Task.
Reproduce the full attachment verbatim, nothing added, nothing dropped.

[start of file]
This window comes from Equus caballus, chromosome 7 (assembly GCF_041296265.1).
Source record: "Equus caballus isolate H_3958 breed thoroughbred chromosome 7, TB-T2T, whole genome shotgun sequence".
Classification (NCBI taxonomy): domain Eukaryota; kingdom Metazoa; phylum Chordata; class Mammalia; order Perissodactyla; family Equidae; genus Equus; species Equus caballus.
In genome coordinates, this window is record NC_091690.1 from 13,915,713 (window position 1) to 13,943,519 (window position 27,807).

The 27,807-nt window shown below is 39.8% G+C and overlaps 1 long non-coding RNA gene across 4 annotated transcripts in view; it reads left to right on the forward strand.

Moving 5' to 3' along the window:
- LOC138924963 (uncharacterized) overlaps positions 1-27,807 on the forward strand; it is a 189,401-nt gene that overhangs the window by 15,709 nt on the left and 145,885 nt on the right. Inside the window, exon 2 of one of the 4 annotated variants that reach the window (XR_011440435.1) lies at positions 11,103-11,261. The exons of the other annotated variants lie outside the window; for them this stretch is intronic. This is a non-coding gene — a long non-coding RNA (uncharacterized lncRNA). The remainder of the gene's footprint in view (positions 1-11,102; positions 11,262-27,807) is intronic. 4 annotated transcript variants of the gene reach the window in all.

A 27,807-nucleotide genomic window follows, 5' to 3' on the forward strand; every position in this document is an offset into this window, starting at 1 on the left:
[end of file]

This window comes from Equus caballus, chromosome 7 (assembly GCF_041296265.1).
Source record: "Equus caballus isolate H_3958 breed thoroughbred chromosome 7, TB-T2T, whole genome shotgun sequence".
Classification (NCBI taxonomy): domain Eukaryota; kingdom Metazoa; phylum Chordata; class Mammalia; order Perissodactyla; family Equidae; genus Equus; species Equus caballus.
In genome coordinates, this window is record NC_091690.1 from 13,915,713 (window position 1) to 13,943,519 (window position 27,807).

The 27,807-nt window shown below is 39.8% G+C and overlaps 1 long non-coding RNA gene across 4 annotated transcripts in view; it reads left to right on the forward strand.

Moving 5' to 3' along the window:
- LOC138924963 (uncharacterized) overlaps positions 1-27,807 on the forward strand; it is a 189,401-nt gene that overhangs the window by 15,709 nt on the left and 145,885 nt on the right. Inside the window, exon 2 of one of the 4 annotated variants that reach the window (XR_011440435.1) lies at positions 11,103-11,261. The exons of the other annotated variants lie outside the window; for them this stretch is intronic. This is a non-coding gene — a long non-coding RNA (uncharacterized lncRNA). The remainder of the gene's footprint in view (positions 1-11,102; positions 11,262-27,807) is intronic. 4 annotated transcript variants of the gene reach the window in all.

A 27,807-nucleotide genomic window follows, 5' to 3' on the forward strand; every position in this document is an offset into this window, starting at 1 on the left: